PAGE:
Though Indoor Ten has been under construction for over a year, the MTA recently revealed the new entrance to the F train on 42nd Street. It does not look like the much beloved midtown institution will remain with us.
It was 2002. Flip’s Sorry video had just come out. When there was a finite number of skate videos, every nuance became etched in your pre-adolescent brain. You spent time with videos, memorized them, and mimicked them. It wasn’t only the tricks the pros did, or the occasional impression of “Fred’s gay outfit.” Something as mundane as an indoor set of stairs became something to aspire to. Sorry had a few sets of [presumably foreign] indoor stairs.
Two years earlier, Brian Wenning and Anthony Pappalardo revolutionized the way we saw big, fancy steel trashcans — not the wire ones, but ones like they had at Love. Pushing a can against a ledge taller than it validated skating a gap that wasn’t a gap.
And so, the Beer Bar green can gap was born: a five-foot tall ledge with a four-and-a-half foot tall can after it. All you had to do is not go slow, roll off the end, take the impact, and you’d make it. Beer Bar became the new hub for thirteen-year-old skateboarders in New York City. Learned a new trick? “Try it over the can.” There was only one can that mattered.
An ad of Todd Jordan nollie backside 180ing a marble set of stairs was making the rounds in skateboard magazines around when the Flip video came out. It made indoor skating look so wrong, so rebellious, so cosmopolitan, so…Flip Sorry. The steps were familiar, but we couldn’t confirm they were in New York. Following some intel from older friends, they were revealed to be at the southwest entrance of the 42nd Street stop on the Sixth Avenue line.
“You did it over the can? You got it down Indoor Ten” became the motto. For the next year, Indoor Ten handed out a few concussions, and the cops who patrolled the station handed out a lot of summonses, maybe even a few arrests.
Every midtown night would involve a skate over to this all-but-forbidden set of stairs. This was recently post-9/11 New York, where unfamiliar loud noises in a subway station drew a lot of attention. Few were allotted more than two or three tries by the MTA gods. After a few, a cop would come running over from the opposite side of the station, crushing your inner Appleyard, and maybe throwing you against a wall, calling you “a fucking idiot” for skating in a crowded subway station. But hey man, that’s Indoor Ten. If you rolled away, it meant *so* much more. The stairs were inside.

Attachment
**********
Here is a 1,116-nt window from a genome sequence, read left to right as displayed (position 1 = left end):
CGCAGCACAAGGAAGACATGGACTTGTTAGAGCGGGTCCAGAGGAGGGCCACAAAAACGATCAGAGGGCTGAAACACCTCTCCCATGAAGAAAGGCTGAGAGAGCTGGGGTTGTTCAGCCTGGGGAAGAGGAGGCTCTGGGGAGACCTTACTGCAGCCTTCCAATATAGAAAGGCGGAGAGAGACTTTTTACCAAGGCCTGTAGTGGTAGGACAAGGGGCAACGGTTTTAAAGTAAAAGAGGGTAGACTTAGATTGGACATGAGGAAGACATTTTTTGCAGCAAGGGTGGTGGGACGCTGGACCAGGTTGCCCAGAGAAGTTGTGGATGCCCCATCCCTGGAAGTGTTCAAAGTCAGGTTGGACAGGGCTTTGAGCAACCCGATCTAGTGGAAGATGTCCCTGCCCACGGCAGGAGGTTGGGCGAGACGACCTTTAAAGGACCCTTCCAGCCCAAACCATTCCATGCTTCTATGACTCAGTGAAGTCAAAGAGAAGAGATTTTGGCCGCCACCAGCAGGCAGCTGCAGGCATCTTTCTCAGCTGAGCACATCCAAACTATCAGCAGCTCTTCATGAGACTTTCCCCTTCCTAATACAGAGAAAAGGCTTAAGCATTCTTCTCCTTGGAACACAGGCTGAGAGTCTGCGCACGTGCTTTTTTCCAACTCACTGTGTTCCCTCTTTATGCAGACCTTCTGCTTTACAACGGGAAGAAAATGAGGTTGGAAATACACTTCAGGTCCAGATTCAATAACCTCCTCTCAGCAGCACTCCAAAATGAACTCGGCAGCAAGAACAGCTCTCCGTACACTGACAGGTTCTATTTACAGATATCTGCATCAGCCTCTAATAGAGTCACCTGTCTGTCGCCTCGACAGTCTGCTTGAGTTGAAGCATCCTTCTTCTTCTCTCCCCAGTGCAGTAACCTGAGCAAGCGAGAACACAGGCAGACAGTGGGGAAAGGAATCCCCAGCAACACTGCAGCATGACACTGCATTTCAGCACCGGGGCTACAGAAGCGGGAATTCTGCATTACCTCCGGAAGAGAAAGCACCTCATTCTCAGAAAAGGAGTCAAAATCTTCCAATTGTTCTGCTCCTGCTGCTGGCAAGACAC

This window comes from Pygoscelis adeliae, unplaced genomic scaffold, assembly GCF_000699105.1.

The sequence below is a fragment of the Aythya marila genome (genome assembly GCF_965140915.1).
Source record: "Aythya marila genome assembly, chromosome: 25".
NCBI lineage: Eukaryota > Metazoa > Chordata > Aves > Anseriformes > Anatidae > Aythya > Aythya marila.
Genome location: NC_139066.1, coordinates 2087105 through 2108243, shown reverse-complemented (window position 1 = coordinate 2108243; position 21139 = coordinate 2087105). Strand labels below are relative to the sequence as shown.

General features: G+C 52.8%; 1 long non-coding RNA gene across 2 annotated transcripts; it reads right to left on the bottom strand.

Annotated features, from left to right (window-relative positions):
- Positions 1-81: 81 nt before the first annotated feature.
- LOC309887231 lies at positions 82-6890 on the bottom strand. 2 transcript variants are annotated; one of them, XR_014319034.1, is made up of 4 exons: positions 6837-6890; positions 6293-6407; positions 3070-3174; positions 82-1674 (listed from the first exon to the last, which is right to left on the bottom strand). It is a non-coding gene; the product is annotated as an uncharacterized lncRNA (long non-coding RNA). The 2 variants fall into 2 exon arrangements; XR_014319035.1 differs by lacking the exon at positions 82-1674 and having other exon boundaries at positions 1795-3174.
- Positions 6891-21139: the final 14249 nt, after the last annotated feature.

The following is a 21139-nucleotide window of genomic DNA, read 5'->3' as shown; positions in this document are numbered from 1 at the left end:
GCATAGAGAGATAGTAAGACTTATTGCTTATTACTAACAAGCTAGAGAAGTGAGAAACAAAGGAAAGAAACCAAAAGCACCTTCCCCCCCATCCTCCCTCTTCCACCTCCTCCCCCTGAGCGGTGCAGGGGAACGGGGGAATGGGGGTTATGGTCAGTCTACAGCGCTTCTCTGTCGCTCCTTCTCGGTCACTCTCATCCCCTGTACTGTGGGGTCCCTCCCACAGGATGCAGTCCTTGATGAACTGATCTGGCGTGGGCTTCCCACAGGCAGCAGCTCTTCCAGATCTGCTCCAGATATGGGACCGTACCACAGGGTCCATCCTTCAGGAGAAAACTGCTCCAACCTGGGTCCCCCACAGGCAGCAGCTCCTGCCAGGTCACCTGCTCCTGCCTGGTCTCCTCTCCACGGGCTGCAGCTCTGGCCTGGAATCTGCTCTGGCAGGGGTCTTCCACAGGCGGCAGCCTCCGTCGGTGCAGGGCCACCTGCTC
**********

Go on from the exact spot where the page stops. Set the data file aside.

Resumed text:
Skateboarding’s common mode of thinking is that if you can do it down a four, you try it down a five. If you do it down a five, you try it down a six. That all vanished when Indoor Ten came to fashion. After all, it was nothing more than twice the height of the Beer Bar drop, and the gap was equivalent to the width of two cans. Go fast, hope for the best; confidence at Indoor Ten ran high. And what would skateboarding be without irrational confidence?
I had a friend who couldn’t 360 flip off a curb — actually, maybe he couldn’t 360 flip at all — roll up and whip one down Indoor Ten. He landed it, with the griptape on the ground, and his feet on the graphic, between the trucks. He’s been claiming the roll-away ever since.
Goodbye Indoor Ten, the greatest little kid spot in New York City skateboard history.